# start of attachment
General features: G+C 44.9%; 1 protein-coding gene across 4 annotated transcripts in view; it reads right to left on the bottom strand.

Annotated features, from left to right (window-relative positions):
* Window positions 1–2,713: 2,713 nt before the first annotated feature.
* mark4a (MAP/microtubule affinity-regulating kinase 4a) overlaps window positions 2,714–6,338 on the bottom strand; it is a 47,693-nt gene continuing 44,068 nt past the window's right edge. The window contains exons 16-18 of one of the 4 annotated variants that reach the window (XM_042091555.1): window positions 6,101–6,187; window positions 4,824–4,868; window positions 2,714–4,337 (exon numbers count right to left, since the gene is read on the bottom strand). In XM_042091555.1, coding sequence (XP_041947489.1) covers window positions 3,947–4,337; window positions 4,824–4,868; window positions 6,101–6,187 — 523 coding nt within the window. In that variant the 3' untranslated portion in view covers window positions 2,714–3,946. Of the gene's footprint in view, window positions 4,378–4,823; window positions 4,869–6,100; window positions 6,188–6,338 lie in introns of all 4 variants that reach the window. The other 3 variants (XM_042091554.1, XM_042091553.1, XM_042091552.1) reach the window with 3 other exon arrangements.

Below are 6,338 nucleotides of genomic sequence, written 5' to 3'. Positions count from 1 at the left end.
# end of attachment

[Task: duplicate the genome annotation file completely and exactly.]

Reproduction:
General features: G+C 44.9%; 1 protein-coding gene across 4 annotated transcripts in view; it reads right to left on the bottom strand.

Annotated features, from left to right (window-relative positions):
* Window positions 1–2,713: 2,713 nt before the first annotated feature.
* mark4a (MAP/microtubule affinity-regulating kinase 4a) overlaps window positions 2,714–6,338 on the bottom strand; it is a 47,693-nt gene continuing 44,068 nt past the window's right edge. The window contains exons 16-18 of one of the 4 annotated variants that reach the window (XM_042091555.1): window positions 6,101–6,187; window positions 4,824–4,868; window positions 2,714–4,337 (exon numbers count right to left, since the gene is read on the bottom strand). In XM_042091555.1, coding sequence (XP_041947489.1) covers window positions 3,947–4,337; window positions 4,824–4,868; window positions 6,101–6,187 — 523 coding nt within the window. In that variant the 3' untranslated portion in view covers window positions 2,714–3,946. Of the gene's footprint in view, window positions 4,378–4,823; window positions 4,869–6,100; window positions 6,188–6,338 lie in introns of all 4 variants that reach the window. The other 3 variants (XM_042091554.1, XM_042091553.1, XM_042091552.1) reach the window with 3 other exon arrangements.

Below are 6,338 nucleotides of genomic sequence, written 5' to 3'. Positions count from 1 at the left end.